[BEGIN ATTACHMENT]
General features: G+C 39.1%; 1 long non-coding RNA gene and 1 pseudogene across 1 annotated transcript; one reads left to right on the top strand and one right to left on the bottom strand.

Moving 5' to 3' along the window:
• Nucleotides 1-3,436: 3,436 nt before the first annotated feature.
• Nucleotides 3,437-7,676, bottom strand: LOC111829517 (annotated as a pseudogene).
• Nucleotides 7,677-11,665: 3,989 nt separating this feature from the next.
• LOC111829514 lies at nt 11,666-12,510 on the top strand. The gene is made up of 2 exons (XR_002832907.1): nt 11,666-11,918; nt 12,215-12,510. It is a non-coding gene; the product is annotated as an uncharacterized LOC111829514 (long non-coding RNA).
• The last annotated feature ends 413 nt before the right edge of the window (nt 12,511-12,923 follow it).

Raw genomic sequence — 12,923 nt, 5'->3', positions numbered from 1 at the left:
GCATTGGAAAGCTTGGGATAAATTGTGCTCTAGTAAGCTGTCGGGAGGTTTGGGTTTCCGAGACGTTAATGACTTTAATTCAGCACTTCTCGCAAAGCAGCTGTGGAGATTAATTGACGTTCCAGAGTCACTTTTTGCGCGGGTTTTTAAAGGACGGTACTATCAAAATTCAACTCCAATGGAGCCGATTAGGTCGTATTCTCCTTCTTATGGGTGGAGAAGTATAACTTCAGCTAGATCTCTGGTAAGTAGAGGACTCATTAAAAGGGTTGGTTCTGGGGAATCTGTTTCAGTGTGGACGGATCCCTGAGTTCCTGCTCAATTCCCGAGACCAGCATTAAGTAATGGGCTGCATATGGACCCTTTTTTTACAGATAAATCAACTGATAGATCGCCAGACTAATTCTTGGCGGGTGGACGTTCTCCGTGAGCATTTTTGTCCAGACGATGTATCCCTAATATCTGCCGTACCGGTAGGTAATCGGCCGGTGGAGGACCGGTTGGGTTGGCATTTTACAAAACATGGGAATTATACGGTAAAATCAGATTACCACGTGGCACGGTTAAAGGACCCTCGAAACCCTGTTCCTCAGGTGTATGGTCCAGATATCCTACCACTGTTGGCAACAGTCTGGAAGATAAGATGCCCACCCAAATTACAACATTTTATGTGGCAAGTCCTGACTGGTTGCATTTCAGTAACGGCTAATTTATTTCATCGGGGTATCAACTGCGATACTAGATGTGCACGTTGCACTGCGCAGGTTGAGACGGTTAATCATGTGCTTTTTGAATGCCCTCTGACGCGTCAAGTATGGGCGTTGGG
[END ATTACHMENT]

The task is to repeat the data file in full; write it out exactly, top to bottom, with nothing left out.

General features: G+C 39.1%; 1 long non-coding RNA gene and 1 pseudogene across 1 annotated transcript; one reads left to right on the top strand and one right to left on the bottom strand.

Moving 5' to 3' along the window:
• Nucleotides 1-3,436: 3,436 nt before the first annotated feature.
• Nucleotides 3,437-7,676, bottom strand: LOC111829517 (annotated as a pseudogene).
• Nucleotides 7,677-11,665: 3,989 nt separating this feature from the next.
• LOC111829514 lies at nt 11,666-12,510 on the top strand. The gene is made up of 2 exons (XR_002832907.1): nt 11,666-11,918; nt 12,215-12,510. It is a non-coding gene; the product is annotated as an uncharacterized LOC111829514 (long non-coding RNA).
• The last annotated feature ends 413 nt before the right edge of the window (nt 12,511-12,923 follow it).

Raw genomic sequence — 12,923 nt, 5'->3', positions numbered from 1 at the left:
GCATTGGAAAGCTTGGGATAAATTGTGCTCTAGTAAGCTGTCGGGAGGTTTGGGTTTCCGAGACGTTAATGACTTTAATTCAGCACTTCTCGCAAAGCAGCTGTGGAGATTAATTGACGTTCCAGAGTCACTTTTTGCGCGGGTTTTTAAAGGACGGTACTATCAAAATTCAACTCCAATGGAGCCGATTAGGTCGTATTCTCCTTCTTATGGGTGGAGAAGTATAACTTCAGCTAGATCTCTGGTAAGTAGAGGACTCATTAAAAGGGTTGGTTCTGGGGAATCTGTTTCAGTGTGGACGGATCCCTGAGTTCCTGCTCAATTCCCGAGACCAGCATTAAGTAATGGGCTGCATATGGACCCTTTTTTTACAGATAAATCAACTGATAGATCGCCAGACTAATTCTTGGCGGGTGGACGTTCTCCGTGAGCATTTTTGTCCAGACGATGTATCCCTAATATCTGCCGTACCGGTAGGTAATCGGCCGGTGGAGGACCGGTTGGGTTGGCATTTTACAAAACATGGGAATTATACGGTAAAATCAGATTACCACGTGGCACGGTTAAAGGACCCTCGAAACCCTGTTCCTCAGGTGTATGGTCCAGATATCCTACCACTGTTGGCAACAGTCTGGAAGATAAGATGCCCACCCAAATTACAACATTTTATGTGGCAAGTCCTGACTGGTTGCATTTCAGTAACGGCTAATTTATTTCATCGGGGTATCAACTGCGATACTAGATGTGCACGTTGCACTGCGCAGGTTGAGACGGTTAATCATGTGCTTTTTGAATGCCCTCTGACGCGTCAAGTATGGGCGTTGGG